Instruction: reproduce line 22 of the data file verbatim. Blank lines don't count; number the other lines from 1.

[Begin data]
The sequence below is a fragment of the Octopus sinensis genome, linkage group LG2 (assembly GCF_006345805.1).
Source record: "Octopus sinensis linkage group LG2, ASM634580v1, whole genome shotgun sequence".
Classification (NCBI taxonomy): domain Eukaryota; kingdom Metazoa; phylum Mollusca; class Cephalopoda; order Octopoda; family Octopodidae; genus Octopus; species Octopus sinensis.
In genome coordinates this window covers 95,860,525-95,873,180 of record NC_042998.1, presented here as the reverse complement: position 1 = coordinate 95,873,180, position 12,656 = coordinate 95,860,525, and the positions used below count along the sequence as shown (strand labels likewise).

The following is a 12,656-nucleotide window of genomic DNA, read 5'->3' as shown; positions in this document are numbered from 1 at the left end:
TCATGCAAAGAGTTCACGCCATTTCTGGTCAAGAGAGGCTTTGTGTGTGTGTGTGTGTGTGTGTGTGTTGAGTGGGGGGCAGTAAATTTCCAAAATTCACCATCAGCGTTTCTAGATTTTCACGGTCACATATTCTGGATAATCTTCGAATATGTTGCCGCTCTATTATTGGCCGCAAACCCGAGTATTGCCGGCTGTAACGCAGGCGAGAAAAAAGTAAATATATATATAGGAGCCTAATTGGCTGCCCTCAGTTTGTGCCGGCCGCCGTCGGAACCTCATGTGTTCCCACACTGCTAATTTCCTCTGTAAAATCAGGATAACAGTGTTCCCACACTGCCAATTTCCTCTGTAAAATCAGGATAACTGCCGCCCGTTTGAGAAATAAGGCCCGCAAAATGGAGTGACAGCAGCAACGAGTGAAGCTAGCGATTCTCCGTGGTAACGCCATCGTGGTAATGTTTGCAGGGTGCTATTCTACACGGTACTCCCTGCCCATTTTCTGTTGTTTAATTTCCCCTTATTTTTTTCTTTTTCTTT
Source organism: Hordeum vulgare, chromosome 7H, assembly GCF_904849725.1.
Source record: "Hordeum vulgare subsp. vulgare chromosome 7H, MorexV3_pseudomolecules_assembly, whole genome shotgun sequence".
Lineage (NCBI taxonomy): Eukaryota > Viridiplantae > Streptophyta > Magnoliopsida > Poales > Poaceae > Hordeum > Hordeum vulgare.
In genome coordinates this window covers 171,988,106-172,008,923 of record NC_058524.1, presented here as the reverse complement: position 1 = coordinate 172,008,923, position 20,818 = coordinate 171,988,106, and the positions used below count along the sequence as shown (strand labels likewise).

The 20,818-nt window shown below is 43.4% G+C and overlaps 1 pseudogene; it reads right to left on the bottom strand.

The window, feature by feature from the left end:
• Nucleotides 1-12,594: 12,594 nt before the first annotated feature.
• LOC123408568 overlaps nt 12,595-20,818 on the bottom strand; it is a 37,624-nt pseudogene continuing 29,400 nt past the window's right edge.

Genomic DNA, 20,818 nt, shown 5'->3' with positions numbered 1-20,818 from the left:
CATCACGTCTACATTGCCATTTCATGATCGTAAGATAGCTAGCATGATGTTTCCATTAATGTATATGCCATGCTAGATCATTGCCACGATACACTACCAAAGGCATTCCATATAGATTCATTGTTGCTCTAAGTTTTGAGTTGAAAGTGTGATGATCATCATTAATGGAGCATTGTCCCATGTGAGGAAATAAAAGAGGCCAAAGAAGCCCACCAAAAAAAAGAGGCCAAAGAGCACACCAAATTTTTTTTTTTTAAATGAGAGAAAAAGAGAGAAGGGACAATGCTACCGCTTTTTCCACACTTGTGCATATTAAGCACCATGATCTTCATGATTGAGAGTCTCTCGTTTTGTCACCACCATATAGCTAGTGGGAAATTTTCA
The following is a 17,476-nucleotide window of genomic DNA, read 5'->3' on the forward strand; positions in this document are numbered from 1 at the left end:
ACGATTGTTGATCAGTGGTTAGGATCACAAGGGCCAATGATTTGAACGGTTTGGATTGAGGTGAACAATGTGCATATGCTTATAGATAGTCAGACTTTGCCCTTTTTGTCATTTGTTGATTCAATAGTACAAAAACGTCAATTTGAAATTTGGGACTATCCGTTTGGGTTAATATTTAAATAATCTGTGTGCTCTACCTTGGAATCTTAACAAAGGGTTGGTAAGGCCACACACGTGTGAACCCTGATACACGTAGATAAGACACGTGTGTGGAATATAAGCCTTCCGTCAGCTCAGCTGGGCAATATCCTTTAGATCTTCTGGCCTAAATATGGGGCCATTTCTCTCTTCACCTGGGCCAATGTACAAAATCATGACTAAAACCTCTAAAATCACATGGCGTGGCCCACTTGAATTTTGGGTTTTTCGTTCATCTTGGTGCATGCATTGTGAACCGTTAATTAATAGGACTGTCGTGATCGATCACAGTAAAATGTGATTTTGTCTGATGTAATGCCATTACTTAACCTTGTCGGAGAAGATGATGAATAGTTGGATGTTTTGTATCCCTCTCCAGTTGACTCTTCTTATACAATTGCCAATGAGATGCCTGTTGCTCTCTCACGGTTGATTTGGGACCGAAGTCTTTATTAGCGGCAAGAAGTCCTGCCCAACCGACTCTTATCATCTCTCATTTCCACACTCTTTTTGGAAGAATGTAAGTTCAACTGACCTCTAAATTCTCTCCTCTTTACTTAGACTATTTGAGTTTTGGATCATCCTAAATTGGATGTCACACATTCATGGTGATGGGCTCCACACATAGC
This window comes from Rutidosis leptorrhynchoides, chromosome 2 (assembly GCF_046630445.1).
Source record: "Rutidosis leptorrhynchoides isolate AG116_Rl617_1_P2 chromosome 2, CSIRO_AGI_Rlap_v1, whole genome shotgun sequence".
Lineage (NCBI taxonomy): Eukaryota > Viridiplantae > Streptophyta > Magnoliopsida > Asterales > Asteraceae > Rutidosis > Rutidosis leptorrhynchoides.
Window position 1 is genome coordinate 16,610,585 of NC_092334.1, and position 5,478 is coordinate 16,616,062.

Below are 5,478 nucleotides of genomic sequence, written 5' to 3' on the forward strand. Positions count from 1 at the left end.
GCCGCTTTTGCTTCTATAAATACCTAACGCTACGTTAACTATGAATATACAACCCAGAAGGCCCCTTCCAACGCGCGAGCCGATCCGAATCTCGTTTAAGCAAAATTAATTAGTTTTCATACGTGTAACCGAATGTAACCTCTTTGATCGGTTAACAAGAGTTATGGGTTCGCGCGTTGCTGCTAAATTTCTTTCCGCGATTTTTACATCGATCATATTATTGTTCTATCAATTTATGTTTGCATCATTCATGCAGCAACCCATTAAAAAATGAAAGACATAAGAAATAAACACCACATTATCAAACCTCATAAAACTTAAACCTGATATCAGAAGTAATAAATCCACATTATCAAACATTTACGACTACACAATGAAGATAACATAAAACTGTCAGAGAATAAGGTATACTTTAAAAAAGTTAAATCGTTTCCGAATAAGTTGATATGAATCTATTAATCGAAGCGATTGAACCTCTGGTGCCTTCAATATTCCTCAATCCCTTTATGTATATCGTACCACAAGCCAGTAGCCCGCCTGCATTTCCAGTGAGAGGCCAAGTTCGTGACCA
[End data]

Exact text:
Window position 1 is genome coordinate 16,610,585 of NC_092334.1, and position 5,478 is coordinate 16,616,062.